The Internet of Medical Things (IOMT)

The internet of things (IoT) has become a prevalent part of our current culture. It refers to the ecosystem of passive and active connected devices that interact with one another. For the most part, people are most familiar with how this applies to smart home systems and their personal collection of mobile devices. Nevertheless, there is also a growing presence of industrial devices that are building and supporting the internet of medical things (IoMT).

The IoMT is a collection of devices and software that use sensors to collect and share vital data. For instance, sensors are being attached to devices in ambulances to create smart ambulance systems (SAS). These systems in the IoMT collect vital patient medical information in transit, which can reduce the time it takes for patients to receive the care they need. From a labor shortage perspective, this automated data retrieval and sharing may reduce the number of staff required to conduct initial assessments on arrival at the hospital. Key patient condition measurables are received by the facility in real-time while the patient is still in transit.

It’s important to recognize, though, that devices in the IoMT sharing such vast volumes of sensitive patient data represents a significant security risk in healthcare. This is especially challenging when there isn’t enough conversation between medical professionals and security teams surrounding how devices are used. One of the key IoMT tools being used to reduce these risks is AI-driven cybersecurity systems. These automatically perform analyses, provide full visibility of network activities, and allow real-time detection of threats. As a result, fewer expert information technology (IT) staff are required to handle security threats. It also means breaches cause less disruption to already-stretched medical staff.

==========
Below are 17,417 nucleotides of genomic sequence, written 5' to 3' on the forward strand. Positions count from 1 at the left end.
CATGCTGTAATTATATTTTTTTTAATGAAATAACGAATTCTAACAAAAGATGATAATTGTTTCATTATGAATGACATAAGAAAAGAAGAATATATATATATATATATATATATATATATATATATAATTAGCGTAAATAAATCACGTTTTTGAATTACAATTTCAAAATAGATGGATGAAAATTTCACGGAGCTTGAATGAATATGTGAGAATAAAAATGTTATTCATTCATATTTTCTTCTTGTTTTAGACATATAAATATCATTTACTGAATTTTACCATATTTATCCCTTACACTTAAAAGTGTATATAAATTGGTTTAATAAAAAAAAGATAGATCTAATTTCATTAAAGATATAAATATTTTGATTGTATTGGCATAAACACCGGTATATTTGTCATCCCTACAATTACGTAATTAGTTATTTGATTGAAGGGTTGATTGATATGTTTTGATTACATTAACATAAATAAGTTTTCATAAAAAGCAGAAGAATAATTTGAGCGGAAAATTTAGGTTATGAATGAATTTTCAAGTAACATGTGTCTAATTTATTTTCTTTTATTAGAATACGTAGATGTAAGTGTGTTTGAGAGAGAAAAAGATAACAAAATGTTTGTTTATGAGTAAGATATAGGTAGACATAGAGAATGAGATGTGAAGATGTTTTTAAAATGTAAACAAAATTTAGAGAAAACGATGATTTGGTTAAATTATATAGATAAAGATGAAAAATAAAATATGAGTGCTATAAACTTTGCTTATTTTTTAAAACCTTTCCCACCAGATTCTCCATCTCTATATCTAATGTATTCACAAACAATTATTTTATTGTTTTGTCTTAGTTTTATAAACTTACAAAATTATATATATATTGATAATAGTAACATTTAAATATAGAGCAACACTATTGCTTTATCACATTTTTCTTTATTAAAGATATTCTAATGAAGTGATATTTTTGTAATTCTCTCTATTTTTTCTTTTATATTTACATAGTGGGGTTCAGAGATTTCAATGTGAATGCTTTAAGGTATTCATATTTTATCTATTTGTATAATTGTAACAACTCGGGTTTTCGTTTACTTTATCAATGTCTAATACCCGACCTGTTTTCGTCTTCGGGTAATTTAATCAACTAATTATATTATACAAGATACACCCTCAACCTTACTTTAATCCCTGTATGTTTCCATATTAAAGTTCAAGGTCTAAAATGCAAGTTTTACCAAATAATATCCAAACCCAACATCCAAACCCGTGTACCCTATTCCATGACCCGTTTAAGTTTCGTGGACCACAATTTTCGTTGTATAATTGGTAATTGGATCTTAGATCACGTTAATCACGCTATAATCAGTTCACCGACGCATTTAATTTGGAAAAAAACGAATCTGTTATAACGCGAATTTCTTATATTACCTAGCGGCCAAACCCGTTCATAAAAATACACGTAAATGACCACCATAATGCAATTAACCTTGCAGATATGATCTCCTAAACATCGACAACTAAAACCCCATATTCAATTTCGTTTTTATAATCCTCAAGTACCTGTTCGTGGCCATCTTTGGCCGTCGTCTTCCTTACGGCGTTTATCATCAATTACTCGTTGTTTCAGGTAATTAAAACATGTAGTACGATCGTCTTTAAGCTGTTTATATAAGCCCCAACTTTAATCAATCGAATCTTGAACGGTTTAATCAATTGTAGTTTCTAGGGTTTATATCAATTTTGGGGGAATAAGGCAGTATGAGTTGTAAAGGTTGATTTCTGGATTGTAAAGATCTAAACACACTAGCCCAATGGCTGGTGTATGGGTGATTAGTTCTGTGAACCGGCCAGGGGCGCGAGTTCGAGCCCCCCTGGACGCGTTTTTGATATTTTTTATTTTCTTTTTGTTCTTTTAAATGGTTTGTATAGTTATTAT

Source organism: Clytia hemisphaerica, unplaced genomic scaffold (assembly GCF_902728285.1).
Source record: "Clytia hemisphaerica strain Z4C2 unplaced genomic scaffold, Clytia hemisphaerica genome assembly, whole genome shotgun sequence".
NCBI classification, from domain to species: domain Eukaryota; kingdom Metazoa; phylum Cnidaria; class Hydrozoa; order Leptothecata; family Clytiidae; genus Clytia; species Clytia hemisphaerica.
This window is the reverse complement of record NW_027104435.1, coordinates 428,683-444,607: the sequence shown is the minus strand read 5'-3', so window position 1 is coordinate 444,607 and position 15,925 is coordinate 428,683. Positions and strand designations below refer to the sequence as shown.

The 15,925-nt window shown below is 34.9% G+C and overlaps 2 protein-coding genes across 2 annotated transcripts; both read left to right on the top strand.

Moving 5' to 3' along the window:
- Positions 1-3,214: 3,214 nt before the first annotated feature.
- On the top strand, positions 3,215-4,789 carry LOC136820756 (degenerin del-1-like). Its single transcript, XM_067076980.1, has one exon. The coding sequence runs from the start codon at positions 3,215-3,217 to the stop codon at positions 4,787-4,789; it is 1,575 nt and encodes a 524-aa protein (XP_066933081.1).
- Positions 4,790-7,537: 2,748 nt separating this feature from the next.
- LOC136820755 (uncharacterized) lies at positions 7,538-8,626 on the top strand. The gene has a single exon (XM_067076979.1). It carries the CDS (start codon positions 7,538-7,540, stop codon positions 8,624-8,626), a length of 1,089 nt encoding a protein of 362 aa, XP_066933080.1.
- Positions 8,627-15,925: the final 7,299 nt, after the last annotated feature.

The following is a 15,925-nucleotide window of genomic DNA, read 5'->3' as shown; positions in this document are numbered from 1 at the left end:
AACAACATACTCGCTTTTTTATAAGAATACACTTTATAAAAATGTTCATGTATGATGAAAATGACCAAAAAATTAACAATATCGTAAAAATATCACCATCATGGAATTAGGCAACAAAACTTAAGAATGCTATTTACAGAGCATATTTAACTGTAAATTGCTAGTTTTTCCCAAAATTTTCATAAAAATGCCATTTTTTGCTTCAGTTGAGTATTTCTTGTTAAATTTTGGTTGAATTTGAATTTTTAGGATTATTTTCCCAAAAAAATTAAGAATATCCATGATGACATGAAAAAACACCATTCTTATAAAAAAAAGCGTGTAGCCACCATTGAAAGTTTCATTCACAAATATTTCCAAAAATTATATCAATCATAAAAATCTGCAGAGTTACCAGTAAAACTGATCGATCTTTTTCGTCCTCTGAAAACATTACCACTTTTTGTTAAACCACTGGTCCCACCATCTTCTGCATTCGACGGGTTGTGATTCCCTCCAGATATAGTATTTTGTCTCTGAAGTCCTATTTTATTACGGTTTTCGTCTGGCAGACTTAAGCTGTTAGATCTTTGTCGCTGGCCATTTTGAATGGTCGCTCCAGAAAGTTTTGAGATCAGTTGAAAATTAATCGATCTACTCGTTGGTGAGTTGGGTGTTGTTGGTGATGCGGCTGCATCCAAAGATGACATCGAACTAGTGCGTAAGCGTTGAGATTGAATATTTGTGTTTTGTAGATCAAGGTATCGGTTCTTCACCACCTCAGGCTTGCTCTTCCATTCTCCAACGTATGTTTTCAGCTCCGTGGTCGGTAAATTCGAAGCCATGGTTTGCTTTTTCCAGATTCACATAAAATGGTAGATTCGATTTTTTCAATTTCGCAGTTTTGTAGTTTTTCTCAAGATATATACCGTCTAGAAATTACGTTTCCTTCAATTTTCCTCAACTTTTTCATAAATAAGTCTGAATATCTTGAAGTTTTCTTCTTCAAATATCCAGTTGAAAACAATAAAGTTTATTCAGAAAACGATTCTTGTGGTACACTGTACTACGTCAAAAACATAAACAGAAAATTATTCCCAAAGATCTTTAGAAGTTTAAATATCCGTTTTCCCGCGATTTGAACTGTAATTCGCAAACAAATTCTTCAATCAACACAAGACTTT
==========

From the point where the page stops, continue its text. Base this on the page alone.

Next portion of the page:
Robotics in the medical field is gradually becoming a practical element of care today. Surgical robots have been part of the sector for some time, though these don’t remove much pressure from surgeons or theater support staff. Rather, robots are being developed, and some are adapted, to minimize the time healthcare workers spend on repetitive but essential tasks.

Among the key examples here at the moment are autonomous mobile robots (AMRs). These machines are being used to take care of medication delivery, disinfection duties, and some porter activities around facilities. These healthcare robots are increasingly reliable as they’re fitted with light detection and ranging (LiDAR) technology, which, alongside data analysis software, can accurately map facilities in real time. This enables AMRs to accurately navigate their surroundings and perform jobs assigned remotely by hospital staff.


The healthcare labor shortage is already having an impact on patients and professionals alike. Technology can help to mitigate some aspects of this. This includes making triage more efficient and sharing real-time patient data from ambulances. Telehealth is also streamlining appointment practices to minimize the burden on professionals. Robots continue to be a positive presence, too, through automating essential but repetitive tasks. This isn’t to say technology is taking over the jobs of talented workers. Rather, these tools are collaborators with human staff in ways that reduce pressure and stress caused by and contribute to shortages.

HBC Editors
HBC Editors
HBC editors are a group of healthcare business professionals from diversified backgrounds. At HBC, we present the latest business news, tips, trending topics, interviews in healthcare business field, HBC editors are expanding day by day to cover most of the topics in the middle east and Africa, and other international regions.